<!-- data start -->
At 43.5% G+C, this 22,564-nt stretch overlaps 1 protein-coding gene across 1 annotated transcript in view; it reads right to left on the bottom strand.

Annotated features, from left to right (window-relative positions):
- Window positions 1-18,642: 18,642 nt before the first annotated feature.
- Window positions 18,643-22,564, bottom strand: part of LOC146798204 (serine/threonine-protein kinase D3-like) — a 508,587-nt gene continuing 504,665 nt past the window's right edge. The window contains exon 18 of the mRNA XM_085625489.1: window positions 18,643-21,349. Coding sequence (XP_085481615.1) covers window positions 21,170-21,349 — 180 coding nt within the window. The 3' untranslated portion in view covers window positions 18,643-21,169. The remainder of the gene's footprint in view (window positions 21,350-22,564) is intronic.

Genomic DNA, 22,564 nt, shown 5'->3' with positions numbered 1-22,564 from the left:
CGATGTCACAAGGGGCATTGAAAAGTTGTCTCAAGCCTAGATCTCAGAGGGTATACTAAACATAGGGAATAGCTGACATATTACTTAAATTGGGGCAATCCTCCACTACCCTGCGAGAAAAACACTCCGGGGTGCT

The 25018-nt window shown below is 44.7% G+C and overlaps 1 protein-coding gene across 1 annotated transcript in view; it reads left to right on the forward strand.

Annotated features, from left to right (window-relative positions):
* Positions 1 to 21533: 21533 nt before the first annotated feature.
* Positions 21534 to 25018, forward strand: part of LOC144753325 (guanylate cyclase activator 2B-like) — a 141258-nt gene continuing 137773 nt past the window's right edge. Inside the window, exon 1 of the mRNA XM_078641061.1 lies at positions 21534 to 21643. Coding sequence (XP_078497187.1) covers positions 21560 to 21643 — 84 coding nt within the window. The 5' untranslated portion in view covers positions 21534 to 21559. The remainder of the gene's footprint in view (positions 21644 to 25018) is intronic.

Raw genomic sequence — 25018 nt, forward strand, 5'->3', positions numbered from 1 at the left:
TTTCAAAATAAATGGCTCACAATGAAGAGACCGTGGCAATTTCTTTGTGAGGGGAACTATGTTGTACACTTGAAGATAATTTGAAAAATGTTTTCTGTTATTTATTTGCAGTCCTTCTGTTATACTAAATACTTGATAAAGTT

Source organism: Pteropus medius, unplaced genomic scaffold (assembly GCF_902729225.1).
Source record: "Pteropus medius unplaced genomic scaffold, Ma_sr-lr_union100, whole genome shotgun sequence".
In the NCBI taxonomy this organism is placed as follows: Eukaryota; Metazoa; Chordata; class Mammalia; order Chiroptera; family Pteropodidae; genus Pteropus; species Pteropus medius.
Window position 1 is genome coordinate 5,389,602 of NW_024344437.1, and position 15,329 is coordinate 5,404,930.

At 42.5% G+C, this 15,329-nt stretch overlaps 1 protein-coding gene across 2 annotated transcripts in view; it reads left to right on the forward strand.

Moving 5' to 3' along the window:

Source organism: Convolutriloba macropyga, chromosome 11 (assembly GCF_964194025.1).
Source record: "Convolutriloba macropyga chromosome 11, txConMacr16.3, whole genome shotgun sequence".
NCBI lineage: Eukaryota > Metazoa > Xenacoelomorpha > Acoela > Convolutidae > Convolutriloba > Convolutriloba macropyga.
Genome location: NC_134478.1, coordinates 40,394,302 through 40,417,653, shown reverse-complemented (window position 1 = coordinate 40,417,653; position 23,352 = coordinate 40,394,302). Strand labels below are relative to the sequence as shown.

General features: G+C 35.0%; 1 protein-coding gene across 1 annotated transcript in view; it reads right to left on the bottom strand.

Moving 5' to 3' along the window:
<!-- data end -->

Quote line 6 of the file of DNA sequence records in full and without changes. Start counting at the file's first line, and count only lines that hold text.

CGATGTCACAAGGGGCATTGAAAAGTTGTCTCAAGCCTAGATCTCAGAGGGTATACTAAACATAGGGAATAGCTGACATATTACTTAAATTGGGGCAATCCTCCACTACCCTGCGAGAAAAACACTCCGGGGTGCT